I'm also not sure I approve her dutch roots either.

Posted by: inkadu on April 29, 2009 at 1:55 PM | PERMALINK

I challenge every heteroprivileged married person out there who truly thinks civil unions are "goood enough" to trade in their marriage certificate for a civil union registration.

Any takers? Anyone? ...hello? Is this thing on?

**crickets**

Posted by: Keori on April 29, 2009 at 1:56 PM | PERMALINK

Circling the wagons is bad enough, but when you open fire on the chuckwagon the show is over for sure.

Posted by: Curmudgeon on April 29, 2009 at 2:34 PM | PERMALINK

Any takers? Anyone? ...hello? Is this thing on?

Well, I'm not married, but I really wouldn't care whether my government-issued certificate said "civil union" or "marriage". I could get a marriage certificate from whatever church performed the marriage.
Not sure why you think it would be so awful or unacceptable, but a self-serving comment certainly doesn't prove anything.

Posted by: Allan Snyder on April 29, 2009 at 2:36 PM | PERMALINK

Oh, and when I say a civil union vs. a marriage certificate, I'm assuming that they would both represent all of the same rights and privileges--not using it as a way to deny equal rights.
I'm with those who think that the term "marriage" belongs in the religious realm, and that we should take the semantics off the table when it comes to government recognition of unions between two people.

Posted by: Allan Snyder on April 29, 2009 at 2:41 PM | PERMALINK

"because we [in California] have a domestic partnership registry that gives a few legal rights similar to marriage..."

I support gay marriage, but registered domestic partners in California DO have all the state-granted legal rights (and responsibilites) that married people do.

BTW, gay people married here or elsewhere will NOT get federal marriage rights due to DOMA.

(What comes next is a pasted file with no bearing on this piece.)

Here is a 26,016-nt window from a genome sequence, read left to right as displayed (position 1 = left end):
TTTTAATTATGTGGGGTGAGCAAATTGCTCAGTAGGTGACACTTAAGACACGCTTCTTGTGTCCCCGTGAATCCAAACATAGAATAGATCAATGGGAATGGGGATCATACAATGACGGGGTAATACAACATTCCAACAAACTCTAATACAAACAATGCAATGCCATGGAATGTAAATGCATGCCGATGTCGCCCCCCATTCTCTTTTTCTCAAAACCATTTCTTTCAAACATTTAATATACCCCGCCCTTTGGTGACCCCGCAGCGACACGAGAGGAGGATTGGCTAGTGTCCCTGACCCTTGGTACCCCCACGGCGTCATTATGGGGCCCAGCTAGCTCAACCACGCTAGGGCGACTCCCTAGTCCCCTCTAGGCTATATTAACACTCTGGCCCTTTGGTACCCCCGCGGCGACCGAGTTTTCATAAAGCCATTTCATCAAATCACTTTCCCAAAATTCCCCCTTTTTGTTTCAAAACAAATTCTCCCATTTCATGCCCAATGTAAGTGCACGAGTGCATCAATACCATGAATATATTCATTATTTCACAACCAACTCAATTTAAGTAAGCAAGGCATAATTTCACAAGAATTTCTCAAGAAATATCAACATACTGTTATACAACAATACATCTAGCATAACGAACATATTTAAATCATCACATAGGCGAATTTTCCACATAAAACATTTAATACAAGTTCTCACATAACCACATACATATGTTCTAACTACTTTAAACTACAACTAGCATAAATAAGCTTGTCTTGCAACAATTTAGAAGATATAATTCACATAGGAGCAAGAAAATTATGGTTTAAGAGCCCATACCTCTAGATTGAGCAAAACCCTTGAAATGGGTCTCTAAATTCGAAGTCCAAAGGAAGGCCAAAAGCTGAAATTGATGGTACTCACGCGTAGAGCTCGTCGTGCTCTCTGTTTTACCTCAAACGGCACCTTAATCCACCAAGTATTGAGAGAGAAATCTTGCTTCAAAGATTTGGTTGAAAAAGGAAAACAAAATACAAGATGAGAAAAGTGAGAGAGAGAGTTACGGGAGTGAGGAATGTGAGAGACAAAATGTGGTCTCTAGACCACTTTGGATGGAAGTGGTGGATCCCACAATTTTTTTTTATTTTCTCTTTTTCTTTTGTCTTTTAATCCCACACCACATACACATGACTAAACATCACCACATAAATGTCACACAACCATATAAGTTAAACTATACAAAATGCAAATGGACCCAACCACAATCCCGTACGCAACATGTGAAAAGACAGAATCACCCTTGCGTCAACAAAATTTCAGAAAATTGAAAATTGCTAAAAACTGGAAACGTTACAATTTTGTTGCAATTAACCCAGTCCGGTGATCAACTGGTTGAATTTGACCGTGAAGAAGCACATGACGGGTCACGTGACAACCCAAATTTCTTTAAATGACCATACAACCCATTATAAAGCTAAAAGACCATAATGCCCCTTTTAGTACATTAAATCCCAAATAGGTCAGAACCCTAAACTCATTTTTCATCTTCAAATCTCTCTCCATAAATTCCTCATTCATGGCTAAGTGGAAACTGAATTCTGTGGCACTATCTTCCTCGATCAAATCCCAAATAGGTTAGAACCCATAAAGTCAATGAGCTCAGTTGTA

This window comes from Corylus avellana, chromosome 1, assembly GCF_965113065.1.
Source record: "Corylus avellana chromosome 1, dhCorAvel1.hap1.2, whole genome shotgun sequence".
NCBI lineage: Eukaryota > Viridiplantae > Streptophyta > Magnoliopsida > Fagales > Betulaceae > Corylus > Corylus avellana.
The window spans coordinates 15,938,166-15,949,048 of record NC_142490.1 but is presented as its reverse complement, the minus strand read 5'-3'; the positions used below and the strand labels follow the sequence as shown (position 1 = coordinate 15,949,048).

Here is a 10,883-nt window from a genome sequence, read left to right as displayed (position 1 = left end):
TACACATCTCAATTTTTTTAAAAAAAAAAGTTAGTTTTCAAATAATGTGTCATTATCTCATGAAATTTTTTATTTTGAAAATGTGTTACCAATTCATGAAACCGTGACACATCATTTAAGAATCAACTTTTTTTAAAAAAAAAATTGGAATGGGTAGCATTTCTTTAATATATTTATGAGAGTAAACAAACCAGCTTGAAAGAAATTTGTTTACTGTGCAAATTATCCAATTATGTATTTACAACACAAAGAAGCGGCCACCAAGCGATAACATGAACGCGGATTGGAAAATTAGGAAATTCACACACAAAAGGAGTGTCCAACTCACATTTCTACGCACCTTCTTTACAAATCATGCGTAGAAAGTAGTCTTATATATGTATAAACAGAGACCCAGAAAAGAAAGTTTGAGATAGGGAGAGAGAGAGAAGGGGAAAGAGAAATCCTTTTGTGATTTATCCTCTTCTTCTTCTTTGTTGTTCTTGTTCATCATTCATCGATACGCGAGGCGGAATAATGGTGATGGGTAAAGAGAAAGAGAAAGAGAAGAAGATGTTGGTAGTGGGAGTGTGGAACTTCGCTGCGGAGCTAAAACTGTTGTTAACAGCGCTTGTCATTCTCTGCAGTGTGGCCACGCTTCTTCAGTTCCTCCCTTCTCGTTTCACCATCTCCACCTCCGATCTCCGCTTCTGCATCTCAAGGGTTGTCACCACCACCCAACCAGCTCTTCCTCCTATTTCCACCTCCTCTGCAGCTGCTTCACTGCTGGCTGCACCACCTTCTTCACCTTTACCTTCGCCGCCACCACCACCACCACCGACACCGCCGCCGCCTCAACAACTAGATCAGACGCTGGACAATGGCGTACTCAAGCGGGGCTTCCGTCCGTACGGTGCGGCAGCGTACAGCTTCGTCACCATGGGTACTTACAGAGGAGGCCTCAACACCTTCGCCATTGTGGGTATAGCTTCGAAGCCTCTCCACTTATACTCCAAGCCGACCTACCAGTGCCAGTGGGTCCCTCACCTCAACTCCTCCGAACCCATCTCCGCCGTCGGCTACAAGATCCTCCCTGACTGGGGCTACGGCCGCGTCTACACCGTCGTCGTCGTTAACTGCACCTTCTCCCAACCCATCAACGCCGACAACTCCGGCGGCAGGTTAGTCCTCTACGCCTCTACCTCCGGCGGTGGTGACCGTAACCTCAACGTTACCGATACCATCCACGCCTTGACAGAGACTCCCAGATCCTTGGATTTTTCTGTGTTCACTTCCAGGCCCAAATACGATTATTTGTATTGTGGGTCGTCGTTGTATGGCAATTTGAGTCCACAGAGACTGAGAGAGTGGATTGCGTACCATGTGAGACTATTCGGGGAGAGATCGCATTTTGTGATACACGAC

As to the idiocy of the Republican'ts, I think Reagan's so-called "big" tent was a pup tent to begin with (he certainly didn't invite union members in, or environmentalists) but it must have been made of wool knit and since Sunny Ronnie's day it's been sloshing around in a washing machine in hot water with PLENTY of bleach.

AND I'm with Allan Snyder: make up a word that isn't "marriage" to designate the legal relationship ("matrimony" maybe) and leave "marriage" to the religious (Although don't they term the "sacrament" "holy matrimony?") Maybe what we need is a word not based on Latin.

Separation of church and state -- it COULD work.

Posted by: Cal Gal on April 29, 2009 at 3:02 PM | PERMALINK

I support gay marriage, but registered domestic partners in California DO have all the state-granted legal rights (and responsibilites) that married people do.

Well, yes, that was my point -- the Prop 8 proponents pointed to our domestic partnership registry and claimed that it was just as good as marriage, even though all of its protections disappear as soon as you cross the state line.

Not to mention that there are some horror stories of people who are legally registered domestic partners and were still refused things like being able to make medical decisions for their incapacitated partner since they're not "really" the next-of-kin.

Posted by: Mnemosyne on April 29, 2009 at 3:35 PM | PERMALINK

@joel hanes: My sentiments exactly. We can't stoop to their level.

Posted by: Kris on April 29, 2009 at 3:43 PM | PERMALINK

Oh, and when I say a civil union vs. a marriage certificate, I'm assuming that they would both represent all of the same rights and privileges--not using it as a way to deny equal rights.

You'd be assuming wrong. There are literally hundreds of specific legal rights conferred by marriage and not by civil unions. Why do you think people are fighting for the equal application of marriage laws?